Hundreds more banking jobs could be at risk after National Australia Bank (NAB) said it was taking a much more pessimistic view of the UK economy and was launching a strategic review of its wholly owned Clydesdale Bank.
The news came as Lloyds Banking Group yesterday confirmed 990 posts are to go at its offices in Romford, Dudley, Scunthorpe and Newcastle. Lloyds, which has already cut 28,000 jobs since it was bailed out by the taxpayer, said the latest cuts were part of 15,000 job losses it outlined last year.
NAB's chief executive, Cameron Clyne, said the view of the UK from the other side of the world had deteriorated, meaning that there is likely to be "a much longer period of subdued growth", in part due to the Government's austerity programme. He added that UK growth of just 0.2 per cent in the final quarter was much lower than in other countries where NAB has operations.
Clydesdale has been up for sale for almost two years now with a mooted price tag of more than £2.5bn.
At the same time Virgin has bought Northern Rock for £747m, Co-op Bank is lined up to buy 632 branches from Lloyds for about £1.5bn and Royal Bank of Scotland sold 318 branches to Santander for £350m.
The only obvious remaining bank buyer – Lord Levene's vehicle NBNK – appears to have gone cold on Clydesdale, which at one point it looked at combining with the Lloyds branches sold under Project Verde.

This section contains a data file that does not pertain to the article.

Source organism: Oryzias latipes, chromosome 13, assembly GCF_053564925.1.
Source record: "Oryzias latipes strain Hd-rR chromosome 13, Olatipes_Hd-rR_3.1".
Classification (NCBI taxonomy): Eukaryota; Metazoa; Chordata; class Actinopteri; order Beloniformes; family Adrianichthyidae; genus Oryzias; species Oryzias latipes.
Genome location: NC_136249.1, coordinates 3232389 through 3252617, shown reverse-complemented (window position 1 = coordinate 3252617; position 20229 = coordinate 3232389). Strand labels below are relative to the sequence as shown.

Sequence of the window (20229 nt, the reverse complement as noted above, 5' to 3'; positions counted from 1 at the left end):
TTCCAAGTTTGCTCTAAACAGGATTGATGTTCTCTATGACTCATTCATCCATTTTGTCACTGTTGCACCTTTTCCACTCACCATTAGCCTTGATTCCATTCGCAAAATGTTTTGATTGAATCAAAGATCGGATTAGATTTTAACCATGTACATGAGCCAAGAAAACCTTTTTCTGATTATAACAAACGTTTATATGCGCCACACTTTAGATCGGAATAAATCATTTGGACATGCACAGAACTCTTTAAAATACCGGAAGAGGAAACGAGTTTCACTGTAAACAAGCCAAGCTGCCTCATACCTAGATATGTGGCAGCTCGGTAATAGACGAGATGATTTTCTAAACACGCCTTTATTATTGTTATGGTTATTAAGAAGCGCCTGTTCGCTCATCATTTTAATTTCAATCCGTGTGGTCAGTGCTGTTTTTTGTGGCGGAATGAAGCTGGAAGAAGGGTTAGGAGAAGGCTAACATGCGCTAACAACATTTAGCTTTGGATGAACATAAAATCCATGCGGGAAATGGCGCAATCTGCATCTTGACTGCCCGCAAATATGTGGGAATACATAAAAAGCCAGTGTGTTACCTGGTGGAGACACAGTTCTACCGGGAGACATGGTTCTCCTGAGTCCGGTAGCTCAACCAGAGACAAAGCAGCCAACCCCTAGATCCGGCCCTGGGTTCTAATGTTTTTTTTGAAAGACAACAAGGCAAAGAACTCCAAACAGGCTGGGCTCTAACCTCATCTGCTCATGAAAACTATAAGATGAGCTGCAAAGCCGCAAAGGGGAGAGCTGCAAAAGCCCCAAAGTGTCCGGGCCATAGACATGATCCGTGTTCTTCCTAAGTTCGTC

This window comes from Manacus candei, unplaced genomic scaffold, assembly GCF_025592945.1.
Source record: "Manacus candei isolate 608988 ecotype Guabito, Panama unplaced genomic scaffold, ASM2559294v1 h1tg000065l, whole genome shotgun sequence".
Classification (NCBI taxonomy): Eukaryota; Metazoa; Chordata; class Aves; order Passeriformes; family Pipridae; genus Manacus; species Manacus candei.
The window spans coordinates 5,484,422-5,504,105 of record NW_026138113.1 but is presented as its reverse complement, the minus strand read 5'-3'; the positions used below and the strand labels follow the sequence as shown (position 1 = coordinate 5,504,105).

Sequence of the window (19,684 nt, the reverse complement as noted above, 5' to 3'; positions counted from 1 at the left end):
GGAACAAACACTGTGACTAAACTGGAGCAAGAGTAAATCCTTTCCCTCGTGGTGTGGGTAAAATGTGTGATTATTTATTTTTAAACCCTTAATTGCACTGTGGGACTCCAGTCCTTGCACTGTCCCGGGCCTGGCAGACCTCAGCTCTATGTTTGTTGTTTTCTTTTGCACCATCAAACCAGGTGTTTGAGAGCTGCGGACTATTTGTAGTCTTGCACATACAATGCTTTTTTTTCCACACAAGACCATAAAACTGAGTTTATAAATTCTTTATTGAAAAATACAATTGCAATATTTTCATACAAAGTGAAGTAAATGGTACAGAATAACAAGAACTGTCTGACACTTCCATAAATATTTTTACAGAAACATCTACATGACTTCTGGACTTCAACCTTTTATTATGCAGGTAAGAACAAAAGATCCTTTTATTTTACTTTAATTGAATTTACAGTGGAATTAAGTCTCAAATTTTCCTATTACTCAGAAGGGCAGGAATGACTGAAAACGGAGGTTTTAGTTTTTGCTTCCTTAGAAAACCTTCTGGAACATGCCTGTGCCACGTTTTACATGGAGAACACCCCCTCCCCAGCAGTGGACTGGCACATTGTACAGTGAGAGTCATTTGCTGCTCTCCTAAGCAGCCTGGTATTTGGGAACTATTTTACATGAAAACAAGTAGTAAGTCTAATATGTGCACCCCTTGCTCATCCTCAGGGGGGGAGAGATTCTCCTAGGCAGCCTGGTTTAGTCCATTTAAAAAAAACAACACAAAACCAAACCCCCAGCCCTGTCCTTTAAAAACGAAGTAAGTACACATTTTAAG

Clydesdale yesterday said its bad debt provisions had jumped to 1.27 per cent of gross loans from 0.86 per cent in the previous six months as both retail and small business customers felt the pinch.
Mr Clyne acknowledged that a straight sale of Clydesdale is now less likely.
He said: "The review will assess many options and it's still too early to determine the recommendation. We can say that retaining the existing business mix and structure will not be an outcome."
He promised to reveal the result of the review by May.
Analysts said commercial property lending is one area most at risk since it has performed badly recently.
Clydesdale employs more than 8,000 people and runs just over 300 branches under its own and Yorkshire Bank fascias. Its pre-tax profit fell from £49m to £21m in the year to November, although that was after a £116m provision for mis-selling payment protection insurance.